The AdelaideFree network is as secure as possible for a public Wi-Fi network. Internode has operated free public Wi-Fi networks throughout Australia, including the former Citylan network in Adelaide, for more than a decade without reported security problems.
Internode has implemented a number of security features that help protect the privacy of people using the AdelaideFree Wi-Fi network at no extra cost. These security features include:
Online security is important. Internode recommends that users do not transmit sensitive information unencrypted over any network, let alone a public Wi-Fi network. We advise customers to maintain strong passwords for their online accounts, and change them on a regular basis, to protect their private information. Likewise, we advise customers to maintain current anti-virus protection and apply the latest operating system patches from their device manufacturer.
Network users should also recognise the risk of entering user details and passwords into online accounts in public places. People can - and do - watch, making "onlookers" a significant security risk.
Internode recognises that free public Wi-Fi access is a compromise between security and utility. In order to lock down security completely, it is necessary to "know" the customer (i.e. have identifying information against which to authenticate) which is not possible on a public access network.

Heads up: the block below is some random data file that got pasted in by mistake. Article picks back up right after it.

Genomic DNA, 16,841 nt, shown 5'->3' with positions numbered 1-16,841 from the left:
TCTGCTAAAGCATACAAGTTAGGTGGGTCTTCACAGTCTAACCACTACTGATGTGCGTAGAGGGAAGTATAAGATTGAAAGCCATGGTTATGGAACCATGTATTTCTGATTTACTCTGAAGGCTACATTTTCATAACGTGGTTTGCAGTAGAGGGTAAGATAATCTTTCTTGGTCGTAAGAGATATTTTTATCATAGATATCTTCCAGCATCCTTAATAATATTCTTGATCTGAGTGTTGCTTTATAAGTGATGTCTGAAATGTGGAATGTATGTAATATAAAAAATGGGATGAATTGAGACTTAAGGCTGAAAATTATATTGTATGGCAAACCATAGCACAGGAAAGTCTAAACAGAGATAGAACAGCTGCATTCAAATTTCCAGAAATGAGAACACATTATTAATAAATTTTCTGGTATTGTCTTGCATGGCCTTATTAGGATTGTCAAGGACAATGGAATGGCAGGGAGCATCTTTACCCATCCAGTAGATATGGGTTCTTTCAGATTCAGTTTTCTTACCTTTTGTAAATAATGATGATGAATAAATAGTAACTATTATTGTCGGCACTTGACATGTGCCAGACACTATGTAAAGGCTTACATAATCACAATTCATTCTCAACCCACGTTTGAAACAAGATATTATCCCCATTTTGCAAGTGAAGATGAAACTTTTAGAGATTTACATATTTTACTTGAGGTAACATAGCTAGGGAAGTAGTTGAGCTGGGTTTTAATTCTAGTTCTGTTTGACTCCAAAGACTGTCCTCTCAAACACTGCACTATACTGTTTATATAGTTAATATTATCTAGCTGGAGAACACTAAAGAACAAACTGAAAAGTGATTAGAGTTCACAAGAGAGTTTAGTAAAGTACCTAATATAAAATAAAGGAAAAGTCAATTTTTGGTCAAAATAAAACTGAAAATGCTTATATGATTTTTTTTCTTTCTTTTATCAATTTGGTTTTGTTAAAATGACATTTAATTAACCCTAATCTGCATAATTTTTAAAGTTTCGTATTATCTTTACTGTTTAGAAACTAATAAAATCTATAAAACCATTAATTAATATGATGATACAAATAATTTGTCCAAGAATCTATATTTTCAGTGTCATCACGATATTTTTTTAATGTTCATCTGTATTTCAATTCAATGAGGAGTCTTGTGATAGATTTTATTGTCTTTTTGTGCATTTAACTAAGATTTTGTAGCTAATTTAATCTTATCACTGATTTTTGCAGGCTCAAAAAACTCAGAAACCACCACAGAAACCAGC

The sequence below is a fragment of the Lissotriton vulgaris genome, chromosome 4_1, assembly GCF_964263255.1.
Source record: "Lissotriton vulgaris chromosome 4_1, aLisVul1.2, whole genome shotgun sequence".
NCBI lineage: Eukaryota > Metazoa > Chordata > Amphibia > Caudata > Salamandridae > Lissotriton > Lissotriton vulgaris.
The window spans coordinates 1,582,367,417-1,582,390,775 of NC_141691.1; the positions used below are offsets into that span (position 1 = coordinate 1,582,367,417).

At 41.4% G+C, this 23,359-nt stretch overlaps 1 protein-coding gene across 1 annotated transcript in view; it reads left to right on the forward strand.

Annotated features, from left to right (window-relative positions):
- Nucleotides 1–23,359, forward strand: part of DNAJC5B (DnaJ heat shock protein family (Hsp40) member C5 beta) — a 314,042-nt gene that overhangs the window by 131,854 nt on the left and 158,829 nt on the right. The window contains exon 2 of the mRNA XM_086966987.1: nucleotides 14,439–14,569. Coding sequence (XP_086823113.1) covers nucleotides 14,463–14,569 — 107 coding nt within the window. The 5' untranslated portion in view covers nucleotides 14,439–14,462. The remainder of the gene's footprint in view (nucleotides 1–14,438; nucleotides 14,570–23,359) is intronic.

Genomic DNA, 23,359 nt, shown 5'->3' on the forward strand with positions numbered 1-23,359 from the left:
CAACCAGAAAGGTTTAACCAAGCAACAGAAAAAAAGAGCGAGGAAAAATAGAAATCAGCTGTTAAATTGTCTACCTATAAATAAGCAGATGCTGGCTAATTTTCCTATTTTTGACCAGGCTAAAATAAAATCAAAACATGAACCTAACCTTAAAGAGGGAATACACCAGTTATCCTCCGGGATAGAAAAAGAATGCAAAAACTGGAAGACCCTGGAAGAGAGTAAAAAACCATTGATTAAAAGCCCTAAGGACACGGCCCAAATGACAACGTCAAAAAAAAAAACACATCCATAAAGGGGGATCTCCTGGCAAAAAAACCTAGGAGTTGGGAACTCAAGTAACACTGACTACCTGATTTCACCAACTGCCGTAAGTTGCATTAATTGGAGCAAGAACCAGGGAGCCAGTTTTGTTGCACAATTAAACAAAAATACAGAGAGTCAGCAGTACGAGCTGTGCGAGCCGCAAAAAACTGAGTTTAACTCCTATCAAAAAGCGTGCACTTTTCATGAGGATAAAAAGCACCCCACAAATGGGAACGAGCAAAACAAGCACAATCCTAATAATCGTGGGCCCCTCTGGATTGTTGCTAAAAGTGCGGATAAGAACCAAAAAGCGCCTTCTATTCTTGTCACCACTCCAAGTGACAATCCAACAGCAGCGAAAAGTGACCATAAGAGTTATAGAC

People using public Wi-Fi networks should always consciously decide whether the convenience of immediate access to an online resource, such as a bank account, is worth the associated security risk. If it is urgent to access such online resources over a public Wi-Fi network, we recommend that the user should always look for an HTTPS (Hypertext Transfer Protocol Secure) connection with a valid certificate. If in doubt, use a VPN (Virtual Private Network), which creates an encrypted "tunnel" between your device and the online resource you are accessing.
Internode has built as much security as possible into the AdelaideFree W-Fi network.
However, it is important to recognise that public Wi-Fi networks are, by their nature, a compromise between security and utility. The only way to lock down security completely is to "know" the customer - a piece of knowledge which, by definition, is not possible on a public Wi-Fi network.
The bottom line for online security is that individual users should always keep security in mind when using devices in public places: That includes maintaining strong passwords, current versions of their software and anti-virus protection to protect their personal information.